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Gun for a Coward

3.0 out of 5 stars 2 customer reviews

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Product details

  • Actors: Dean Stockwell, Fred MacMurray, Jeffrey Hunter, Janice Rule, Chill Wills
  • Directors: Abner Biberman
  • Producers: Gun for a Coward
  • Format: Import, PAL, Widescreen
  • Subtitles: Spanish
  • Region: Region 2 (This DVD may not be viewable outside Europe. Read more about DVD formats.)
  • Number of discs: 1
  • Classification: 15
  • Run Time: 85.00 minutes
  • Average Customer Review: 3.0 out of 5 stars  See all reviews (2 customer reviews)
  • ASIN: B002SWT1D0
  • Amazon Bestsellers Rank: 287,875 in DVD & Blu-ray (See Top 100 in DVD & Blu-ray)

Product Description

Spain released, PAL/Region 0 DVD: LANGUAGES: English ( Dolby Digital 2.0 ), Spanish ( Dolby Digital 2.0 ), Spanish ( Subtitles ), WIDESCREEN (2.35:1), SPECIAL FEATURES: Biographies, Filmographies, Interactive Menu, Scene Access, SYNOPSIS: Having inherited a huge cattle ranch from his late father, Will Keough (Fred MacMurray) wants nothing more than to tend to his work and live in peace, but this is made impossible by the tense situation in his own household. Will's two younger brothers, Bless (Jeffrey Hunter) and Hade (Dean Stockwell), are as different as night and day: Convinced that he was responsible for the death of his father, Bless refuses to use a gun, and is thus branded a coward; conversely, Hade is wild and reckless, literally an accident waiting to happen. Exacerbating the situation is the brothers' grim and merciless mother (Josephine Hutchinson), who has instilled most of Bless' guilt feelings, and Will's sweetheart Aud Niven (Janice Rule), who finds herself drawn to the sensitive Bless. Ultimately, there will have to be a showdown...but who among the Keogh siblings will survive? ...Gun for a Coward

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Gun for a Coward is directed by Abner Biberman and written by R. Wright Campbell. It stars Fred MacMurray, Jeffrey Hunter, Janice Rule, Chill Wills, Dean Stockwell and Josephine Hutchinson. Out of Universal International Pictures, film is a CinemaScope production in Eastman Color, with photography by George Robinson and music by Joseph Gershenson.

Three brothers must contend with big personal differences whilst also trying to see off a band of cattle rustlers who are pillaging from their herd.

But you don't cover me with your shadow.

So many good things involved with this production it feels unfair to label it as dull, but dull is ultimately how it ends up being after film has run its course. The cast assembled is a strong one, the dialogue is sharp and well written, and the location photography out of Vasquez Rocks Natural Area Park is most pleasing. Prolific Western scorer Gershenson also produces a highly effective score, very reflective of the characters' stuttering emotions. But with a running time of almost 90 minutes the makers have over stretched the family feud premise by having too many periods of story inactivity. Biggest problem of all is that the coward of the title, Bless' (Hunter) back story is never fully formed, adding little snippets here and there doesn't do it justice. For instance: it's only late in the day that we find his reputation is tarnished outside of his family, the whole damn town are down on him. A better director than jobber for hire Biberman would surely have got more from this tortured character axis.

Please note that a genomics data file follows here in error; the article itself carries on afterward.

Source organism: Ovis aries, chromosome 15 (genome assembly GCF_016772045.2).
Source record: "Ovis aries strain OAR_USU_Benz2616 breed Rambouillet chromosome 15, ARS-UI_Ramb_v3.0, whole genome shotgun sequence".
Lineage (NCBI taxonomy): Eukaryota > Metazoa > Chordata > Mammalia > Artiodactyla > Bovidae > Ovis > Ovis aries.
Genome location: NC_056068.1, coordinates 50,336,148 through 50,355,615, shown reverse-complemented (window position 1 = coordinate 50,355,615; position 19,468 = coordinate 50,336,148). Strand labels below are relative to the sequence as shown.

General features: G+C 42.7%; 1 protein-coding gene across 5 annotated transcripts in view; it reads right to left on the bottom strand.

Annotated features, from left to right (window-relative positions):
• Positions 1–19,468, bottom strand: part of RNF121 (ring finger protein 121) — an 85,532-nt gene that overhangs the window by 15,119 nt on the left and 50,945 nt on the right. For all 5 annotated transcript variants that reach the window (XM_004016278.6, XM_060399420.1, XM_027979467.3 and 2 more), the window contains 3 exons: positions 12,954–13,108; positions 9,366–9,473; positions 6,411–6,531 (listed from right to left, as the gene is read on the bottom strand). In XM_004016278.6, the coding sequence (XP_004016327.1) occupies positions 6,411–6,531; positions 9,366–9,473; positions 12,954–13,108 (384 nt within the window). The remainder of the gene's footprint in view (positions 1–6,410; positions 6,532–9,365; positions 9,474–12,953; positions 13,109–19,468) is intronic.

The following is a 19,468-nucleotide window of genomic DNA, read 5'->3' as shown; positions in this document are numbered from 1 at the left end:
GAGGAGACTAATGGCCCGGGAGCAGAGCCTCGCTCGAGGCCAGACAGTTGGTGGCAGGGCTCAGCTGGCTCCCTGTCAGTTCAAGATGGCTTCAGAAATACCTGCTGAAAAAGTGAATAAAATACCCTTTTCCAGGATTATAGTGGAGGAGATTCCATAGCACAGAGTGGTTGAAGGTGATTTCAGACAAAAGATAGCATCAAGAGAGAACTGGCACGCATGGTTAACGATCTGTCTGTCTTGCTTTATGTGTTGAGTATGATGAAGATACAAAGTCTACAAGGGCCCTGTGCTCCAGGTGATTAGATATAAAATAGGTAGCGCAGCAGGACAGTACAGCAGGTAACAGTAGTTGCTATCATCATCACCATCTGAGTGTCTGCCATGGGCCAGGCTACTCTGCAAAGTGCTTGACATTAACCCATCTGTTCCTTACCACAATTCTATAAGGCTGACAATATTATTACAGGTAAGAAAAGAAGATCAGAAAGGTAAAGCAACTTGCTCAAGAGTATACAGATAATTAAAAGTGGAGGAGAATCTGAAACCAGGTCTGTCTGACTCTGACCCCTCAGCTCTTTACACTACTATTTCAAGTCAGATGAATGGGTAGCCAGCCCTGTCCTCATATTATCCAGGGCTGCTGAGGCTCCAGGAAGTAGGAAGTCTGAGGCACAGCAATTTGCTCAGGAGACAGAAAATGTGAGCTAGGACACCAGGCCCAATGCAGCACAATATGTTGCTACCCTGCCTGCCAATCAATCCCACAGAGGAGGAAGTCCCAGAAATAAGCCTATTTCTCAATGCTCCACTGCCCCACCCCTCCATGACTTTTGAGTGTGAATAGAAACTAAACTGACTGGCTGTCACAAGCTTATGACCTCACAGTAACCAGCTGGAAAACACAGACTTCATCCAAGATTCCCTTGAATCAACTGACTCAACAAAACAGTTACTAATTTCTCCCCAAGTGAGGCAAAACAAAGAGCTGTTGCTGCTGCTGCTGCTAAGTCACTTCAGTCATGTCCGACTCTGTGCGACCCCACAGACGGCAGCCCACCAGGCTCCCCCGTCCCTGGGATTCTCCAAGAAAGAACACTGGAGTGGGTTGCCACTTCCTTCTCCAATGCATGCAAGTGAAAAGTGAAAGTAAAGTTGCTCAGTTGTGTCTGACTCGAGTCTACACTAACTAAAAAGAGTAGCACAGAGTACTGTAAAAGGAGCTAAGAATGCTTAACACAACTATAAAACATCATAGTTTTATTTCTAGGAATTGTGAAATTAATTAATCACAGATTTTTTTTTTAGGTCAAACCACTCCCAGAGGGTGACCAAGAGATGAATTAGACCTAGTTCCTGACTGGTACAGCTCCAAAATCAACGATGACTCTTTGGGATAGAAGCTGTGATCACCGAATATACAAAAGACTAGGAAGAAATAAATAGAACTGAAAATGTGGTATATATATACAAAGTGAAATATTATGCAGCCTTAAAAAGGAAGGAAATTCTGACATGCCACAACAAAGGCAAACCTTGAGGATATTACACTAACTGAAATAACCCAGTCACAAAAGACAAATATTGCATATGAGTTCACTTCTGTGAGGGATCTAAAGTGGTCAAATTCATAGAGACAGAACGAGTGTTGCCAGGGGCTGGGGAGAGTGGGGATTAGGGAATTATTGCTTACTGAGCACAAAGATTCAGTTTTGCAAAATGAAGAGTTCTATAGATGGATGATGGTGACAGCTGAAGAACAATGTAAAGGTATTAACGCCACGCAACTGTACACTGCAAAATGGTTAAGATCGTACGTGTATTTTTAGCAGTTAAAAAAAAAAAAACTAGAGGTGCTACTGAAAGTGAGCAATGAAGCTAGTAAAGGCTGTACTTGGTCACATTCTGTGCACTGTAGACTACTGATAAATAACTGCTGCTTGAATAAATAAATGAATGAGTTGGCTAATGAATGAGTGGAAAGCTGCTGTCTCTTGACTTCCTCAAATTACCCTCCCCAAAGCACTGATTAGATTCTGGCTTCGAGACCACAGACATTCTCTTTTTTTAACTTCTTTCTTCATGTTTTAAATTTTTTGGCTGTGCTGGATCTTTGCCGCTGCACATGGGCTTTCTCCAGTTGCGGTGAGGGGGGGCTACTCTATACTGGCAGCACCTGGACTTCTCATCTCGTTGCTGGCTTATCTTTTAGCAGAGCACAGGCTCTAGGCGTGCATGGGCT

Stockwell and Hunter are not the best of actors all told, but they fit right into the roles of two brothers made of different stuff.
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A rare film as director by Abner Biberman, an actor turned acting coach, who once taught Marilyn Monroe and Tony Curtis, a CV that he could have lunched out on for a while! The film itself is probably most interesting for the contrasting acting styles. Dean Stockwell's James Dean inspired histrionics are poles apart from Fred MacMurray's old school approach, whilst Jeffrey Hunter's performance as the middle brother appropriately falls somewhere between. It was interesting to read that James Dean was pencilled in for the Hunter role before his untimely death. No fault of his, but Dean had a lot to answer for with his many imitators. John Ericson was doing it in Sam Fuller's superb "Forty Guns" that very same year. I guess it was no surprise that Biberman's emphasis would be towards the acting!

Fred MacMurray, Dean Stockwell and Jeffrey Hunter are the three brothers sparring with each other in a western that follows familiar generic patterns. Hunter is the mummy's boy who has to prove himself to the others. MacMurray is the solid dependable older brother who leads from the front. Stockwell is the loose cannon in the brood who prefers to shoot first and ask questions later. Janice Rule plays MacMurray's girl whose heart belongs to Hunter, leading to inevitable problems. It won't be giving too much away to say that Hunter gets the opportunity to prove that he is not a coward.

The underlying main theme of a man proving himself against accusations of cowardice is not exactly a new one. Audie Murphy, who was anything but a coward in real life, had to do it in John Huston's film "The Red Badge of Courage"(51), and poor old Chuck Connors had to do it again and again in the TV series "Branded". No prizes for originality!
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